7. Increased transparency of public law enforcement, including independent oversight agencies with guaranteed full access to law enforcement policies and on-the-ground operations; and more streamlined, transparent and efficient procedures for the processing of complaints and FOIA requests.
8. Federal legislation, currently being developed by Rep. Hank Johnson (D-GA), to halt the transfer of military equipment to local police departments, and additional legislation to curtail the use of such equipment against domestic civilian populations.
9. Establishment of a ‘Ferguson Fund’ that will support long term strategies grounded in the principles of social justice, systems reform and racial equity to bring about substantial and sustained change in Ferguson and other communities facing similar challenges.
– Sociologists for Justice.

Add your name to the open letter.

Learn More

OpenAccess research on racial bias in policing:

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8 thoughts on “Social Justice in Ferguson

  1. Thanks very much for your comment Michael Verona. I hope this plan gains momentum and is able to be implemented in Ferguson. It would be great to see this framework also be used nationally across the USA, and that the general principles also be adopted in other places. A public enquiry and legislation are especially important to secure effective protection of minorities.


  2. Becktemba Kazemde  Your profound lack of understanding on this issue is unsurprising given your personal feed is filled with anti-Liberal propaganda and vile racism against Palestinians. The situation in Ferguson is the result of the police not following the law. They shot an unarmed youth 10 times; six shots hit his body, two shots to the head. By the police officer’s own admission he stopped Michael Brown for walking in the street. That is: his crime was Walking While Not White. Ferguson protesters were following the law by exercising their right to peaceful protest; subsequent civil unrest has been a response to excessive policing – specifically the militarised police response and violence towards protesters.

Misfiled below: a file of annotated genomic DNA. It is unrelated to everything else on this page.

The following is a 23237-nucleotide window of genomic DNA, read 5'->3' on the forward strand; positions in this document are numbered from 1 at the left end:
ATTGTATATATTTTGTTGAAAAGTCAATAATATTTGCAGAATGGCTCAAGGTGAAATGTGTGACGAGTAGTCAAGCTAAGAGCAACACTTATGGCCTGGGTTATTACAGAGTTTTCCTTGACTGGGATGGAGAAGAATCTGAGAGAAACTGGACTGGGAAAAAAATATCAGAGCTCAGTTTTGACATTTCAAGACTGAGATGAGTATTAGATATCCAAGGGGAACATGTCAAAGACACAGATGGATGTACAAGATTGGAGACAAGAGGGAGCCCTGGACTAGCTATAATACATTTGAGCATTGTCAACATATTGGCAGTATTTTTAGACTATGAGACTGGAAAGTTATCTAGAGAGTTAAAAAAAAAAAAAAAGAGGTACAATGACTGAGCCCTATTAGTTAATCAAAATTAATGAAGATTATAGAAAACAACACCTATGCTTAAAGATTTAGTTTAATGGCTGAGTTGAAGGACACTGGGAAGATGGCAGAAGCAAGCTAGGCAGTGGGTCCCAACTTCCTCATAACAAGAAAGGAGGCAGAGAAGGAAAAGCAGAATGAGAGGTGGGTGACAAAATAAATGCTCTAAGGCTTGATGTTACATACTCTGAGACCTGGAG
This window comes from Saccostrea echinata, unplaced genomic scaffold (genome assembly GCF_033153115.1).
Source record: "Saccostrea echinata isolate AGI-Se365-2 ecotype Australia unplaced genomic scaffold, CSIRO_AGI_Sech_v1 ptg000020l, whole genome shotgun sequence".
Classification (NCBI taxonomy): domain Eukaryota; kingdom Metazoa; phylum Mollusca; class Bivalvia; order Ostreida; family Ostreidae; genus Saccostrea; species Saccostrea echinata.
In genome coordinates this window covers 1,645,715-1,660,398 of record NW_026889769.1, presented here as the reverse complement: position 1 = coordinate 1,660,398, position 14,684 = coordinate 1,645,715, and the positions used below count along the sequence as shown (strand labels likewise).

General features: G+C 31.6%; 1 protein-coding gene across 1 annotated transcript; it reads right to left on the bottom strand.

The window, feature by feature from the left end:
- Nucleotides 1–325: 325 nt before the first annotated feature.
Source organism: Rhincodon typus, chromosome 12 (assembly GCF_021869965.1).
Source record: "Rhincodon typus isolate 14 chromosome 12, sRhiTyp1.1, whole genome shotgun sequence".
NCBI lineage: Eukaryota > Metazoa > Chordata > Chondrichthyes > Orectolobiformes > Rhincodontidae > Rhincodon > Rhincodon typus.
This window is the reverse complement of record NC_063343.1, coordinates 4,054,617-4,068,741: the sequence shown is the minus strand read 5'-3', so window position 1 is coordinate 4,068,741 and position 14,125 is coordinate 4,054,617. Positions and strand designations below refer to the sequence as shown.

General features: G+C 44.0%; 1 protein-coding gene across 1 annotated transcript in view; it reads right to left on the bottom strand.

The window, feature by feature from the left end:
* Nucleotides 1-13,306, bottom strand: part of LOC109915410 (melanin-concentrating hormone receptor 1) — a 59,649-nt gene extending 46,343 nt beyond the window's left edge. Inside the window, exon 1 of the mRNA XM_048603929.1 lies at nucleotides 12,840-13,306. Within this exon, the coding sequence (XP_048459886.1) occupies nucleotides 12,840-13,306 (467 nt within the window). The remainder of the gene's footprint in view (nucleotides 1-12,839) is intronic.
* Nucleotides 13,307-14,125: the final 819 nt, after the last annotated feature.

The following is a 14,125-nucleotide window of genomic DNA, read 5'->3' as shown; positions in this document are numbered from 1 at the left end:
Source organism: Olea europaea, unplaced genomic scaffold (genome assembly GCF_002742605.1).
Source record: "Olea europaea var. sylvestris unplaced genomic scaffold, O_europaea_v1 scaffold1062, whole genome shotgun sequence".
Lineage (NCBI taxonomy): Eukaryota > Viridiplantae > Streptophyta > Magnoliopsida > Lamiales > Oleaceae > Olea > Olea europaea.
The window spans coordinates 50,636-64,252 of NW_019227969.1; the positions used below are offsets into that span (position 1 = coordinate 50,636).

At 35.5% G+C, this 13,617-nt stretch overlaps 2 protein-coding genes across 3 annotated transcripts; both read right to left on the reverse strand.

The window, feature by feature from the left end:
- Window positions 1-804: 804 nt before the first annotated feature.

I’ll leave you to your simple life where the safety you take for granted can only be the outcome of social privilege.


  3. Your description of events in reply to Becktemba Kazemde isn’t support by the DOJ report which is available to the public to read. “His crime was walking while not white” – rubbish The officer saw that vehicles had problems passing Brown and Witness 101 who were walking in the middle of the road and he commented on them using the sidewalk. Witness 101 stated he was nearly at his destination and Brown made the comment “Fuck what you have to say” Wilson noticed the Cigarillos in his hand and then remembered a report over the radio relating to a stealing in progress and how witness 101 matched the description…. Page 12 and 13 of the report. Your comment “walking in the street” is at best a half truth and you fail to mention the context surrounding subsequent events.